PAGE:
Loading
Australian state legislature votes for cloning bill

.- Despite calls from Catholic and Anglican bishops for Victoria State legislators to defeat a cloning bill, legislators in the lower house voted on Wednesday in favor of the draft legislation.

Introduced last month by Health Minister Bronwyn Pike, the legislation would allow Victorian scientists to clone human embryos for medical research through somatic cell nuclear transfer, commonly known as therapeutic cloning.

Scientists would be able to take the nucleus from an adult skin cell, insert it in an unfertilized egg and then use the resultant embryonic stem cells for medical purposes.

Premier Steve Bracks, a Catholic, who supports the legislation, called a conscience vote on the bill. Legislators voted in favor, 58 to 25.

Parties were divided over the issue, with 15 legislators breaking ranks with their party colleagues and crossing the floor to vote with the government in favor of the bill, reported The Age.

The vote, which came after an emotion-charged debate that lasted close to eight hours across two sitting days, pushed the bill to the committee stage.  

Last week, Catholic Archbishop Denis Hart had urged all politicians, especially those expressing Christian beliefs, to reject the bill. According to The Age, the archbishop wrote a personal letter to Bracks, asking that the legislation be reconsidered.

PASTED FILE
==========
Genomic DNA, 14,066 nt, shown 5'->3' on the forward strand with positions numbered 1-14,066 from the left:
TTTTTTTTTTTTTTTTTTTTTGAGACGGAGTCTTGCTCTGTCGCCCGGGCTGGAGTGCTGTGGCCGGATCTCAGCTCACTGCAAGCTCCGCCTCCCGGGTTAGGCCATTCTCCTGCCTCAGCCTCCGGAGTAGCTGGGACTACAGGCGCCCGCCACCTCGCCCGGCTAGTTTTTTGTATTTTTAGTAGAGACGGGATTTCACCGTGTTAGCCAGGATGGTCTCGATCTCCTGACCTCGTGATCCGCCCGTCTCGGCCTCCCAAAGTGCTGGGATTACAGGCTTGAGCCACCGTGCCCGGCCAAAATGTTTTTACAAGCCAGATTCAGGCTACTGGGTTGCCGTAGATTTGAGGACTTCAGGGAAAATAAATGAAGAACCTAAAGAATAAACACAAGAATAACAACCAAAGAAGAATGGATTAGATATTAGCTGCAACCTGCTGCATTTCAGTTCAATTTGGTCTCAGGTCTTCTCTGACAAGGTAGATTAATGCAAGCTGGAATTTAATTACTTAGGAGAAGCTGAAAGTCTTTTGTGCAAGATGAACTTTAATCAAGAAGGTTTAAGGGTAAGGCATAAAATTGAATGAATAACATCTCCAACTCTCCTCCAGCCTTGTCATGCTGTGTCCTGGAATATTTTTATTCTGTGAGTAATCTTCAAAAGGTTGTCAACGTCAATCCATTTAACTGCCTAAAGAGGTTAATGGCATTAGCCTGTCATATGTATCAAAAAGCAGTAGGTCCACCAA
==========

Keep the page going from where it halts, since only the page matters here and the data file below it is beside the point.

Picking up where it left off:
Archbishop Hart said it was wrong to believe cloned human embryos had no intrinsic value, arguing they "share the same human life that we all do."

The insight of the biblical and Christian tradition was not changed simply because of scientific claims of the potential benefits of therapeutic cloning, he reportedly said.

"To allow embryos to be deliberately created and then destroyed for scientific research is always unethical and would be an assault on the dignity of the human person at its most vulnerable," he was quoted as saying.

Prime Minister John Howard and Opposition Leader Kevin Rudd voted against similar federal legislation, which passed in December.

Comments

Recent activity:

Follow us: